Movie Review: Copshop

Sometimes it’s a matter of trying to figure out who can be trusted, when the truth is that no one can be trusted, apart from those that have already been taken out of the picture. This is the case with Copshop, a movie that’s interesting in that the catalyst for the story takes place before the movie even starts, and leaves everything open-ended once the credits start to roll. The story isn’t too complicated unless one fails to watch the whole thing from start to finish, since there are moments of exposition that really need to be experienced to comprehend the direction the story takes at one point. If one gets the basics they’ll understand the movie from a broader perspective, but if one is all about the details then they need to sit down and enjoy the movie from front to back as the saying goes. Thankfully there’s plenty of exposition to go around since between Frank Grillo and Gerard Butler there’s plenty of storytelling that goes into the narrative of the story that helps a person to understand why Teddy and Bob have such an issue with each other. 

The story starts with Teddy as he’s on the run from Bob and the Las Vegas mob since he has incriminating information that could lead to the downfall of a few very powerful people, which is why he now has a price on his head. When Teddy does one of the few things that we ever see criminals do in the movies, which is to assault a cop to arrested, one might think it’s a smart move. But Bob isn’t any ordinary hitman since he knows how to hide in plain sight since he poses as a drunk and gets himself arrested after causing an intentional automobile accident. After placing an incendiary device outside the police station on his way in, which goes unnoticed by the cops, Bob is placed in the cell opposite Teddy, where he sobers up quickly, revealing it was an act all along.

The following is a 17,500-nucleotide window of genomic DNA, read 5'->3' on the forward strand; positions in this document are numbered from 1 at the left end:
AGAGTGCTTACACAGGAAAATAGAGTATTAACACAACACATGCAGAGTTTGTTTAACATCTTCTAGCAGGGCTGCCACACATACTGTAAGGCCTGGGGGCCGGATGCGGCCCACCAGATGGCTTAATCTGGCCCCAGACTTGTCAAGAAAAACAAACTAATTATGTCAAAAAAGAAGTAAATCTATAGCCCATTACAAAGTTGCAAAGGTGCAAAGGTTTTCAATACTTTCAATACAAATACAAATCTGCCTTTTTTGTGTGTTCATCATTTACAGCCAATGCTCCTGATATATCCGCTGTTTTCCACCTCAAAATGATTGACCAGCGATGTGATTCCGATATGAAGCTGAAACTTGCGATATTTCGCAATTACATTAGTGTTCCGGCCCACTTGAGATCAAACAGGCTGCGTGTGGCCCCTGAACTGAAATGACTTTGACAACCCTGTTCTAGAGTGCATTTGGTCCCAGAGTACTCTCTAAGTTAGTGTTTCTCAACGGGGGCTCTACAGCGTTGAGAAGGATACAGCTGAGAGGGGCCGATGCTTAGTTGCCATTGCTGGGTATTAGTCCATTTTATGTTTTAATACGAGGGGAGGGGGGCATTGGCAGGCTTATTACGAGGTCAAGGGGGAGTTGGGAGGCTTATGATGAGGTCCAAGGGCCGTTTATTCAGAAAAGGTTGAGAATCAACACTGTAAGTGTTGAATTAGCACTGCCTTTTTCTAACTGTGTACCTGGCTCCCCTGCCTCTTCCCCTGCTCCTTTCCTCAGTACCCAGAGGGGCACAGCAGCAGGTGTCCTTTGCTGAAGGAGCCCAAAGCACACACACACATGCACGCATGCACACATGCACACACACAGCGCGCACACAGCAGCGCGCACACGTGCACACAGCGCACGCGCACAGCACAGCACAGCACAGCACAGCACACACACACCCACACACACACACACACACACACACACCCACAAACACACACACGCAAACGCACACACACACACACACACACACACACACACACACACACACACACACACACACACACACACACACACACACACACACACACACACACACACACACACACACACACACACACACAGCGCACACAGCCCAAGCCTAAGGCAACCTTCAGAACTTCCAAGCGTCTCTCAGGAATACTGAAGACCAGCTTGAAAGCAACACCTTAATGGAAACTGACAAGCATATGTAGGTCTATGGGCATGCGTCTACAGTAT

Needless to say, most of the cops in this story are woefully inept at their job since it would appear that they don’t have enough to do and are therefore kind of bored, not to mention less than attentive. This is proven when another hitman, Arthur Lamb, enters the station and with the cover of delivering a bunch of balloons, goes on a shooting spree as he executes several officers before the lead character, Valerie Young, the same officer who Teddy struck to be incarcerated, locks herself behind a secure, bulletproof door that leads to the holding cells. Unfortunately for Valerie, one of her fellow officers is a corrupt cop that’s been smuggling drugs for the mob for a while, and he teams up with Lamb as they try to find a way into the cells. During this time, Bob not only beats the hell out of his genuinely drunken cellmate, but he trades barbs with Teddy as the two go back and forth in an effort to rattle each other. It’s safe to state that Bob isn’t easily rattled, but Teddy appears more than a little nervous while listening to Bob speak of the things he knows concerning Teddy’s family. 

After being wounded in a gunfight with Lamb, Valerie, who was a victim of her own ricochet, has to decide who to believe between Bob and Teddy and ends up going with Teddy as she releases him so that he can find her a medical kit so that she can assess and treat her wound. At various points, this movie becomes the type of feature that many people might find a little frustrating, but in a good way, as they try to advise people on the screen since some of the more common-sense actions that are executed don’t appear to be in the best interest of any of the characters involved. This is especially true when Teddy shows his true colors and fails to return with a medical kit for Valerie but also shows his intention to light the police station on fire. Eventually, Valerie does get to her feet and frees Bob, but he’s shot by Teddy after he stabs Lamb. 

The mayhem in this movie is great since it doesn’t have as much rhyme or reason as it needs to considering that it pushes forward on a premise that’s not quite as complete as it could be. It doesn’t matter really since the action and the dark humor that’s found in the story is great enough that one can enjoy the movie without really needing the added details once it’s all said and done. Plus, the fact that Bob is the most honorable of the crooks that are introduced, which isn’t saying much, is kind of nice since he shows that he’s the type of hitman that can walk away once the job is done without holding a grudge for being treated poorly. It kind of comes with the job after all. 

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